…the hell is Mormonism, anyway? Part 4: Personal Conflict
This post is going to be hard to write, but before I begin I want to say this: it has been a while since I’ve attended church, and much longer since I’ve actually been a legitimate member of a ward (since last August, to be precise). This is due to a few things: one, I got too old for the YSA ward (I turned 31 last November); two, I don’t want to go to a family ward until I’m married or at least engaged in order to avoid well-meaning but ultimately insulting questions about my dating life; and three, this sign that greeted me when I attended the mid-singles’ ward for 31 to 45-year-olds:
This picture was taken in the foyer where this particular mid-singles’ ward meets. I blurred out the ward name just in case, but the rest is as I saw it. Some of these kind of make sense (the age & marital status requirement, maybe the bishop interview, being a home/visiting teacher), some of them are a little extreme but whatever (like attending an orientation meeting…seriously, what ward have you ever been to that requires an orientation meeting? Is this church or is this a university?), and some of them are just plain over the line (have a letter of good standing from my resident ward bishop?!? What if I just moved in, or want to come back to church after some inactivity? I guess I’m not allowed to; I don’t have a letter of recommendation. Once again, this is just to be a member of the ward, not go to the temple or attend BYU or be the bishop or anything.) I have to work many Sundays since I work at a hotel, and the other two people in my department usually cannot do Sundays, due to one of them being in his bishopric and the other doing tech for Music and the Spoken Word (the MoTab broadcast from the LDS conference center) on alternating Sundays. There are times when I’m able to attend church 6 out of 8 weeks in any given time period, but there have been lots of times where that just wasn’t possible, and I can’t plan them in advance, let alone make all of them fall in the two-month period after this orientation meeting held every other month (which I haven’t attended yet).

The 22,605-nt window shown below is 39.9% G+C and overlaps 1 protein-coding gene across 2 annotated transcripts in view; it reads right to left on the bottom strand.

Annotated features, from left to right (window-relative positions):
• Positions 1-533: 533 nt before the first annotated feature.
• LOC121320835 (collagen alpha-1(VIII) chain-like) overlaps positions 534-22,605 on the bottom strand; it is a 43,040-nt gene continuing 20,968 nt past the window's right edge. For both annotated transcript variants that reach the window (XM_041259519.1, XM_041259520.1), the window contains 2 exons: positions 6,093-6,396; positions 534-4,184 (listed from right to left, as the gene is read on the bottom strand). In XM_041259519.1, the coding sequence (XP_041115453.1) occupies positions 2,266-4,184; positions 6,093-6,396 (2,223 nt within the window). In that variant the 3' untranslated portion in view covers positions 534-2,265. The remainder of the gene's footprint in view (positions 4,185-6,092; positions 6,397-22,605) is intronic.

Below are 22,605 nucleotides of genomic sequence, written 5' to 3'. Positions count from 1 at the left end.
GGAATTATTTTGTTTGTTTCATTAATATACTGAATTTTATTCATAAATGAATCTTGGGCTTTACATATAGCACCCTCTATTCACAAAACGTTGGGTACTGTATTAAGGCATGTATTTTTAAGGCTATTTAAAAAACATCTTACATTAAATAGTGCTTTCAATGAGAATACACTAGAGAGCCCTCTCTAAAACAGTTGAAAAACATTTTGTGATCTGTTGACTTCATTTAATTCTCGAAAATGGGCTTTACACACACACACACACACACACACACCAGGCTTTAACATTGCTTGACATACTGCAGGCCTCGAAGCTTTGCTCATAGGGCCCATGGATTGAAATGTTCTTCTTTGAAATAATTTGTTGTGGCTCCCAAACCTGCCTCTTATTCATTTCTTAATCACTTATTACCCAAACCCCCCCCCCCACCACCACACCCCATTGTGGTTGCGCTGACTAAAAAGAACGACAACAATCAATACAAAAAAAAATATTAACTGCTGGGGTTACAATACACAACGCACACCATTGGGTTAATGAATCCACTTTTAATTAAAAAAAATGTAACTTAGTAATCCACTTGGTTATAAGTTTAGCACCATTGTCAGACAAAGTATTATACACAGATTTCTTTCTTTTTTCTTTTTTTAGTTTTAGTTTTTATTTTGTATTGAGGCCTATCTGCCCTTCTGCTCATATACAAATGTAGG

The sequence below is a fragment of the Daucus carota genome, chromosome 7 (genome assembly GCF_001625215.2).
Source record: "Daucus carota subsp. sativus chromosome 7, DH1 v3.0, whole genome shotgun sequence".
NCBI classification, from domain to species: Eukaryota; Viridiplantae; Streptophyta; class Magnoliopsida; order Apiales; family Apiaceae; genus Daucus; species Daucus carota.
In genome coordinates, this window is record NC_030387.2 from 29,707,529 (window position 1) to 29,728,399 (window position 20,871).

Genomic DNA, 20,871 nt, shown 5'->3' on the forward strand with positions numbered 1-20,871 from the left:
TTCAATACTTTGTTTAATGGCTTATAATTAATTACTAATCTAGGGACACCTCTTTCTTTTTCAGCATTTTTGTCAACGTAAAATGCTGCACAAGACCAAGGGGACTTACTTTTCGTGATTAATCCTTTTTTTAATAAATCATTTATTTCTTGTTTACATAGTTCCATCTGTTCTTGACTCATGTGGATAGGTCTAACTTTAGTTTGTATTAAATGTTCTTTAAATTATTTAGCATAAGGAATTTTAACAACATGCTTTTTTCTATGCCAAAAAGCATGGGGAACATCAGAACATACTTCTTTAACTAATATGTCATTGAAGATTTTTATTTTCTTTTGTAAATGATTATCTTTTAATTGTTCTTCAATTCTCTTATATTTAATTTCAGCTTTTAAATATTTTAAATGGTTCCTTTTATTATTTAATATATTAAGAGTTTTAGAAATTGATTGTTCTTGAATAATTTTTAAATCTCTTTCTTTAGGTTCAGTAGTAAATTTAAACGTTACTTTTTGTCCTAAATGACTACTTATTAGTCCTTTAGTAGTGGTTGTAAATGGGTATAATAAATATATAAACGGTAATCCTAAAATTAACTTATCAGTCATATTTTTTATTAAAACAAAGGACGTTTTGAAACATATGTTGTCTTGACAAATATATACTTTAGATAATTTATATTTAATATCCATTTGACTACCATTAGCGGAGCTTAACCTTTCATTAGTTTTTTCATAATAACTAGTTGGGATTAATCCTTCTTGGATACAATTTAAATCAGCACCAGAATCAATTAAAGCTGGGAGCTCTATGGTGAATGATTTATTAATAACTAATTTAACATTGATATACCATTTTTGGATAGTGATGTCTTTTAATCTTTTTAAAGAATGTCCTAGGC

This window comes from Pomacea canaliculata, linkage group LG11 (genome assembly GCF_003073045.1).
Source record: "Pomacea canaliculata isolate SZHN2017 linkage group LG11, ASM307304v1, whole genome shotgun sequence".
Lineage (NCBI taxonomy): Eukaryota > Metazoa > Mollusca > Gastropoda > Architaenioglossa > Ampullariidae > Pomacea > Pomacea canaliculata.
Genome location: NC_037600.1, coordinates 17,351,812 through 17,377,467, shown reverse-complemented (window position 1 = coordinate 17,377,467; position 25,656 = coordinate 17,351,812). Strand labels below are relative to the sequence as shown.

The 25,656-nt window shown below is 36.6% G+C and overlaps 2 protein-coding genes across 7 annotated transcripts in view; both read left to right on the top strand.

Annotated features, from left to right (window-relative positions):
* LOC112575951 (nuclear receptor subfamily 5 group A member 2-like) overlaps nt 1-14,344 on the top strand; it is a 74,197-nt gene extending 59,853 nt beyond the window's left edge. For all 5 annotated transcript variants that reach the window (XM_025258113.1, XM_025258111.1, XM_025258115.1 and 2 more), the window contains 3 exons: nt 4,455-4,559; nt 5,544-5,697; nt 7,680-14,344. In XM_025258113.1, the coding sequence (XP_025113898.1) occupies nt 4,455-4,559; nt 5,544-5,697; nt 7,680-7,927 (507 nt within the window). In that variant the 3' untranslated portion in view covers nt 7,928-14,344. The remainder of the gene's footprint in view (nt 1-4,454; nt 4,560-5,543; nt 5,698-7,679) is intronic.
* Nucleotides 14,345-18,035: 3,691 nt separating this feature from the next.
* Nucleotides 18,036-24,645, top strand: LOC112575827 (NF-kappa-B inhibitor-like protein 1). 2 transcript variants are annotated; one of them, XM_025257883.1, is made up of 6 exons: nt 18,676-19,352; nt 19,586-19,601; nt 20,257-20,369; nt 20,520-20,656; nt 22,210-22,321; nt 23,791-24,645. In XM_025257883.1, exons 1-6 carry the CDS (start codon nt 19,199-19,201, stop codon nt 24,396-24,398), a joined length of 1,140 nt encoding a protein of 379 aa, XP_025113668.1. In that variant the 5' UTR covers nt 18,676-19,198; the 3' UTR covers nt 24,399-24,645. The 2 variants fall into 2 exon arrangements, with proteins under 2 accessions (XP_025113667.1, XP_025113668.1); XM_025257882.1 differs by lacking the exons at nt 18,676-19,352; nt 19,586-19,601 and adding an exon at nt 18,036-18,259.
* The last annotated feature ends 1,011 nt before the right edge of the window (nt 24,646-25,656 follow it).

The point is that, in perhaps the only ward where I may have been able to at least fit in without being too old and/or too single, I’ve already been confronted with a giant list of requirements before even being considered to be a regular ol’ member of the ward. If the Church wants to work on retention, perhaps posting a big list like this in a ward targeted toward a group where people are fairly likely to go inactive anyway is kind of a step backward. Just sayin’. So I haven’t been back to church ever since the Sunday when I took that picture, which was several months ago (I can’t remember the exact date now, but I want to say December, maybe?). And I haven’t actually been a member of a ward since about the time I last posted about this subject.
In any case, all of this is merely the preface, so you know where my spirituality has been and can harshly judge me accordingly.